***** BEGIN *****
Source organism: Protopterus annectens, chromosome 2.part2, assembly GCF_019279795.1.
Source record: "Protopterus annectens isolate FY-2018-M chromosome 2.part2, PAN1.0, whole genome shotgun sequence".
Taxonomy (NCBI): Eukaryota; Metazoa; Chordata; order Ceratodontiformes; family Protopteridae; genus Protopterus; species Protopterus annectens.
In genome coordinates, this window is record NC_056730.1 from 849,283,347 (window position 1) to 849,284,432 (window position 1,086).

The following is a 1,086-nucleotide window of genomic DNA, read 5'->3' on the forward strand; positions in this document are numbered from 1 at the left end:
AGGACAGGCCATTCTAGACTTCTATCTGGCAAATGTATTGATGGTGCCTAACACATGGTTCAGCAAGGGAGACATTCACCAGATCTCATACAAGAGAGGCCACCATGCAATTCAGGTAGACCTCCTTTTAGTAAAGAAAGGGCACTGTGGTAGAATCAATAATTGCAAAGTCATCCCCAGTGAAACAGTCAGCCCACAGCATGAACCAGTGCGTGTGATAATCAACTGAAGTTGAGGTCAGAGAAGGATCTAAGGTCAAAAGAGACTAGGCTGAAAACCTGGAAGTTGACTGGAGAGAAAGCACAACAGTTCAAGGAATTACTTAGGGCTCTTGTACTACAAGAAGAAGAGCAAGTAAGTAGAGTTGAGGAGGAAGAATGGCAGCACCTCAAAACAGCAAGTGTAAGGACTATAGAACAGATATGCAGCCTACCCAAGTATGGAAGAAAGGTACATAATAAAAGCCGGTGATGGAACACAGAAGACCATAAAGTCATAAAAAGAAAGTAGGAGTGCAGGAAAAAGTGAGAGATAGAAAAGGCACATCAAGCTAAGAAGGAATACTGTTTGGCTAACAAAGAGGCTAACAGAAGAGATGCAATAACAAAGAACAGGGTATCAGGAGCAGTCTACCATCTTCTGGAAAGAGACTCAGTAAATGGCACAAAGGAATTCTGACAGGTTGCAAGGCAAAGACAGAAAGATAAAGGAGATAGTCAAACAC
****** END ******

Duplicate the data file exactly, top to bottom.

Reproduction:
Source organism: Protopterus annectens, chromosome 2.part2, assembly GCF_019279795.1.
Source record: "Protopterus annectens isolate FY-2018-M chromosome 2.part2, PAN1.0, whole genome shotgun sequence".
Taxonomy (NCBI): Eukaryota; Metazoa; Chordata; order Ceratodontiformes; family Protopteridae; genus Protopterus; species Protopterus annectens.
In genome coordinates, this window is record NC_056730.1 from 849,283,347 (window position 1) to 849,284,432 (window position 1,086).

The following is a 1,086-nucleotide window of genomic DNA, read 5'->3' on the forward strand; positions in this document are numbered from 1 at the left end:
AGGACAGGCCATTCTAGACTTCTATCTGGCAAATGTATTGATGGTGCCTAACACATGGTTCAGCAAGGGAGACATTCACCAGATCTCATACAAGAGAGGCCACCATGCAATTCAGGTAGACCTCCTTTTAGTAAAGAAAGGGCACTGTGGTAGAATCAATAATTGCAAAGTCATCCCCAGTGAAACAGTCAGCCCACAGCATGAACCAGTGCGTGTGATAATCAACTGAAGTTGAGGTCAGAGAAGGATCTAAGGTCAAAAGAGACTAGGCTGAAAACCTGGAAGTTGACTGGAGAGAAAGCACAACAGTTCAAGGAATTACTTAGGGCTCTTGTACTACAAGAAGAAGAGCAAGTAAGTAGAGTTGAGGAGGAAGAATGGCAGCACCTCAAAACAGCAAGTGTAAGGACTATAGAACAGATATGCAGCCTACCCAAGTATGGAAGAAAGGTACATAATAAAAGCCGGTGATGGAACACAGAAGACCATAAAGTCATAAAAAGAAAGTAGGAGTGCAGGAAAAAGTGAGAGATAGAAAAGGCACATCAAGCTAAGAAGGAATACTGTTTGGCTAACAAAGAGGCTAACAGAAGAGATGCAATAACAAAGAACAGGGTATCAGGAGCAGTCTACCATCTTCTGGAAAGAGACTCAGTAAATGGCACAAAGGAATTCTGACAGGTTGCAAGGCAAAGACAGAAAGATAAAGGAGATAGTCAAACAC